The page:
‘I knew the victims’ pain’: the pioneering detective who took on the Golden State Killer

The Guardian – by Dani Anguiano – Sun 16 Aug 2020

Forty years ago, Carol Daly was the only female detective investigating the attacks. This week, she will attend his sentencing.

She had waited decades for the call.

There had been a time when chasing the trail of the Golden State Killer had dominated Carol Daly’s life. But by April 2018, Daly, a 79-year-old former detective with the Sacramento county sheriff’s department, had long ago forced herself to step away, determined to spend time with her husband and grandchildren instead.

She had kept in touch with old colleagues, of course, and was in regular contact with some of the serial killer’s survivors. Over the years, she had spoken to dozens of them, first in hospitals, then in their homes and at gatherings across the Sacramento region.

When the Sacramento county sheriff on the other end of the line told her authorities believed they had finally identified a suspect, a 72-year-old former police officer named Joseph James DeAngelo, in the string of rapes and murders, Daly thought of those victims first.

“You have got to contact them right away,” she told the sheriff, “before they hear it in the media.”

“Start making calls,” he responded.


Forty years earlier, Daly was the only female detective on a team investigating a series of attacks in Sacramento by an assailant dubbed the East Area Rapist. From 1976 to 1979, families reported the man entering their homes at night, holding couples at gunpoint, raping teenage girls and women whose children slept nearby. The attacks transformed the region. Lock, alarm and gun sales surged, the San Francisco Examiner reported. The burglary rate even dropped as people were too afraid to break into homes, Daly recalled.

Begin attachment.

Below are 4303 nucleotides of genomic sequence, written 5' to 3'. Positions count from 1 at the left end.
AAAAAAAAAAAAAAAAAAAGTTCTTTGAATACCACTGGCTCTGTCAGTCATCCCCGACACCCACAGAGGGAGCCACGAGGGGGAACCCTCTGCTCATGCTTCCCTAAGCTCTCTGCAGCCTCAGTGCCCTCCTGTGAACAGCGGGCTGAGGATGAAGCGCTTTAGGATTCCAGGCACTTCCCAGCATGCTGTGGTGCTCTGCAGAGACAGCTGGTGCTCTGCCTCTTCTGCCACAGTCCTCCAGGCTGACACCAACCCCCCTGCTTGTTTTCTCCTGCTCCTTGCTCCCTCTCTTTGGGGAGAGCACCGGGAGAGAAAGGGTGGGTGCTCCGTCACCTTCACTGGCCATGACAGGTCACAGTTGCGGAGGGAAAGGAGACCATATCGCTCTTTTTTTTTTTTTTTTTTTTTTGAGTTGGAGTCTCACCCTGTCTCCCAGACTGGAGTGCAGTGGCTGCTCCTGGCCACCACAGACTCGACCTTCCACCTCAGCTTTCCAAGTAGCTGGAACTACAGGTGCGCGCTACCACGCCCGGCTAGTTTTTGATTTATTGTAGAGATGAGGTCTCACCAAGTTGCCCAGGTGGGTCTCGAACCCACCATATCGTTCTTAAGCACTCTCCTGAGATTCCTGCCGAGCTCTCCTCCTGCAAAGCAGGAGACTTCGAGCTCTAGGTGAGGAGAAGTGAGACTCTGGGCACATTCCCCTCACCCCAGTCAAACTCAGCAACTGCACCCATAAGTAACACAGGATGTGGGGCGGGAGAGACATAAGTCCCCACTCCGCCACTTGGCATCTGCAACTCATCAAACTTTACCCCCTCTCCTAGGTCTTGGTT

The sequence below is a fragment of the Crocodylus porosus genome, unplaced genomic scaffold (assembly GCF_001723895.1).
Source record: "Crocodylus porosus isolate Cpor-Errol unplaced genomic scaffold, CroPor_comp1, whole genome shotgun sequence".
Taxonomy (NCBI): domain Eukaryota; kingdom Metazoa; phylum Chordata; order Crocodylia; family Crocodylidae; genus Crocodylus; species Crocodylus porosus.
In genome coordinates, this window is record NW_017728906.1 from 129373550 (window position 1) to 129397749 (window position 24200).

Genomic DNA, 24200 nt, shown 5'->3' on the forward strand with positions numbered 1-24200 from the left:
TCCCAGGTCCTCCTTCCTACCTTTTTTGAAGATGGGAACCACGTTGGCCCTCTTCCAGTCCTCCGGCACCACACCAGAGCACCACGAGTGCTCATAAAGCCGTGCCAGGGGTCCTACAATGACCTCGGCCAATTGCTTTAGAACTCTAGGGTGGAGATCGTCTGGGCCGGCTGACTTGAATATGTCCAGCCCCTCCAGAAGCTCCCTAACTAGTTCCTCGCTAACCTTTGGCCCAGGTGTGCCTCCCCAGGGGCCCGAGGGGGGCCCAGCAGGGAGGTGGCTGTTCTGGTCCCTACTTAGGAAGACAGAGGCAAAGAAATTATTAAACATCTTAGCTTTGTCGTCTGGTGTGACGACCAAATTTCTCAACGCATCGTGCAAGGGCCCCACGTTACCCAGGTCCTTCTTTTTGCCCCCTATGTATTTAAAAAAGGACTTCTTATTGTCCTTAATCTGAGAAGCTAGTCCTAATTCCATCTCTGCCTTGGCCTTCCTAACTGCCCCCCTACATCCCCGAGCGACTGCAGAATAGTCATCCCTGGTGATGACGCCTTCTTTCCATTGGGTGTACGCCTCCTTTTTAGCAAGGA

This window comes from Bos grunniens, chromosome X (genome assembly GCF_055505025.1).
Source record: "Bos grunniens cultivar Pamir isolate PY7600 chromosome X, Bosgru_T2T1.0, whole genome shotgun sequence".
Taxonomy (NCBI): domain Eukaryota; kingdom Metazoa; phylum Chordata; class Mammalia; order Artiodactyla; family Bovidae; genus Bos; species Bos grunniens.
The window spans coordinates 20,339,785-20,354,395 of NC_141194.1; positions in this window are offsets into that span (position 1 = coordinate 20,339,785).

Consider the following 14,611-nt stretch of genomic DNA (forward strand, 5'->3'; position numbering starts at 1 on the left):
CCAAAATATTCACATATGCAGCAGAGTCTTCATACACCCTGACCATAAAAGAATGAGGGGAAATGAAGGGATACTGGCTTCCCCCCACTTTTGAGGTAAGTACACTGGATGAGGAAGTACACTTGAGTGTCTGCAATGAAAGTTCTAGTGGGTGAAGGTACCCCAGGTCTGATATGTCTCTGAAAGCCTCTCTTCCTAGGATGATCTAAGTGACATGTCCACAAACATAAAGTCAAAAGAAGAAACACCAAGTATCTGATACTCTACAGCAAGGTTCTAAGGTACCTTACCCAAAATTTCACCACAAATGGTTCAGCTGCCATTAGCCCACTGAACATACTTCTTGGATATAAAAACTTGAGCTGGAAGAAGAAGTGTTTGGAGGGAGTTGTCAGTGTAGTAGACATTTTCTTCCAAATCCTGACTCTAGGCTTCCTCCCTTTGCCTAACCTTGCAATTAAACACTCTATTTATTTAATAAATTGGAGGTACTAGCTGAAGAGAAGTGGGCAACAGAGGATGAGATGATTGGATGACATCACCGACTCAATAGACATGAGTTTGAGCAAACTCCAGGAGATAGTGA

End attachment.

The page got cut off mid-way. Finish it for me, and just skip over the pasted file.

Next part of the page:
Daly, who was one of the first women to join the department in 1968 when female officers wore skirts and high heels and carried their guns in their purses, worked the case from the beginning.

She interviewed the victims about the attacks and their lives in often lengthy conversations, looking for a common thread and uncovering what the perpetrator did and said in the time he spent in their homes. They told her how he’d stay in their homes for hours, assaulting them repeatedly and pretending to leave before startling them again. In some cases he left plates stacked on the backs of bound boyfriends or husbands, threatening to kill them if he heard a sound.

“He was a horrendous, awful, awful man,” Daly said. “It was very, very difficult interviewing victims, taking down all of the details.”

Daly joined a taskforce that would work to solve the case for several years. But progress in the investigation was slow, hindered by the wide geographic spread of the crimes and jurisdictions’ unwillingness to work together. “Nobody wanted to share information because they all wanted to be the one that solved the case,” Daly recalled.